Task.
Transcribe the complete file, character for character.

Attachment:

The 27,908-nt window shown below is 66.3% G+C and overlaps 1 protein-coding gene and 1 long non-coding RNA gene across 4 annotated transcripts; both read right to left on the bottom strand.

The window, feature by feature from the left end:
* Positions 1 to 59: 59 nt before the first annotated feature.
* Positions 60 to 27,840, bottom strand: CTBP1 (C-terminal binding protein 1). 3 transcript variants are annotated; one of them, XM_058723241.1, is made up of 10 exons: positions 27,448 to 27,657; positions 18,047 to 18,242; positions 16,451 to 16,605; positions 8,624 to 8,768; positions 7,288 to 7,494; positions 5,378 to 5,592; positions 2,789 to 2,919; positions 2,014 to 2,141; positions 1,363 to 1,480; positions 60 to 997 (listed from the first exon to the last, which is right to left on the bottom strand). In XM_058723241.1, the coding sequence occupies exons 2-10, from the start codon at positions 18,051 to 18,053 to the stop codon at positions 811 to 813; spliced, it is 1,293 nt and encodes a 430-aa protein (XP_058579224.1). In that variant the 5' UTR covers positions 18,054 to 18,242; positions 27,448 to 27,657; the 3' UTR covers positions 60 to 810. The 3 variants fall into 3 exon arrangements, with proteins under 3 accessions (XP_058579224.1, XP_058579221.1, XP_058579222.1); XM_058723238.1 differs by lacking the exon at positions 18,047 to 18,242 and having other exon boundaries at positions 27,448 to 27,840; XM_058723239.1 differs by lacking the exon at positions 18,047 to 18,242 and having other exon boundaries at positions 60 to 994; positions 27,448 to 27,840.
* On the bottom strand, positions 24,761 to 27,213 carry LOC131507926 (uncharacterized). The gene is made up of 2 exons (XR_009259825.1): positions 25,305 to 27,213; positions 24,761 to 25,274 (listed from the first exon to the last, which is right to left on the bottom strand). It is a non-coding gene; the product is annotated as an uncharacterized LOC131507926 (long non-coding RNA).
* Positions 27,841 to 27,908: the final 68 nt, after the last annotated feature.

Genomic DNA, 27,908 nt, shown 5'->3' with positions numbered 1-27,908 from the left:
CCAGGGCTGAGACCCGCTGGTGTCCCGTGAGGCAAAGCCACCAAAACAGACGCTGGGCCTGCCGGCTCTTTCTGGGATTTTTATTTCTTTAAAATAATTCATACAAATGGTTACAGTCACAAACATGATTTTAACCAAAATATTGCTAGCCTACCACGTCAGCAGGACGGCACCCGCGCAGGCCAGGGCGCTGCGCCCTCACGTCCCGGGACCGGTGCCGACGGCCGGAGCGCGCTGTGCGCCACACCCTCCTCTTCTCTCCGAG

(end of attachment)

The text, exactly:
The 27,908-nt window shown below is 66.3% G+C and overlaps 1 protein-coding gene and 1 long non-coding RNA gene across 4 annotated transcripts; both read right to left on the bottom strand.

The window, feature by feature from the left end:
* Positions 1 to 59: 59 nt before the first annotated feature.
* Positions 60 to 27,840, bottom strand: CTBP1 (C-terminal binding protein 1). 3 transcript variants are annotated; one of them, XM_058723241.1, is made up of 10 exons: positions 27,448 to 27,657; positions 18,047 to 18,242; positions 16,451 to 16,605; positions 8,624 to 8,768; positions 7,288 to 7,494; positions 5,378 to 5,592; positions 2,789 to 2,919; positions 2,014 to 2,141; positions 1,363 to 1,480; positions 60 to 997 (listed from the first exon to the last, which is right to left on the bottom strand). In XM_058723241.1, the coding sequence occupies exons 2-10, from the start codon at positions 18,051 to 18,053 to the stop codon at positions 811 to 813; spliced, it is 1,293 nt and encodes a 430-aa protein (XP_058579224.1). In that variant the 5' UTR covers positions 18,054 to 18,242; positions 27,448 to 27,657; the 3' UTR covers positions 60 to 810. The 3 variants fall into 3 exon arrangements, with proteins under 3 accessions (XP_058579224.1, XP_058579221.1, XP_058579222.1); XM_058723238.1 differs by lacking the exon at positions 18,047 to 18,242 and having other exon boundaries at positions 27,448 to 27,840; XM_058723239.1 differs by lacking the exon at positions 18,047 to 18,242 and having other exon boundaries at positions 60 to 994; positions 27,448 to 27,840.
* On the bottom strand, positions 24,761 to 27,213 carry LOC131507926 (uncharacterized). The gene is made up of 2 exons (XR_009259825.1): positions 25,305 to 27,213; positions 24,761 to 25,274 (listed from the first exon to the last, which is right to left on the bottom strand). It is a non-coding gene; the product is annotated as an uncharacterized LOC131507926 (long non-coding RNA).
* Positions 27,841 to 27,908: the final 68 nt, after the last annotated feature.

Genomic DNA, 27,908 nt, shown 5'->3' with positions numbered 1-27,908 from the left:
CCAGGGCTGAGACCCGCTGGTGTCCCGTGAGGCAAAGCCACCAAAACAGACGCTGGGCCTGCCGGCTCTTTCTGGGATTTTTATTTCTTTAAAATAATTCATACAAATGGTTACAGTCACAAACATGATTTTAACCAAAATATTGCTAGCCTACCACGTCAGCAGGACGGCACCCGCGCAGGCCAGGGCGCTGCGCCCTCACGTCCCGGGACCGGTGCCGACGGCCGGAGCGCGCTGTGCGCCACACCCTCCTCTTCTCTCCGAG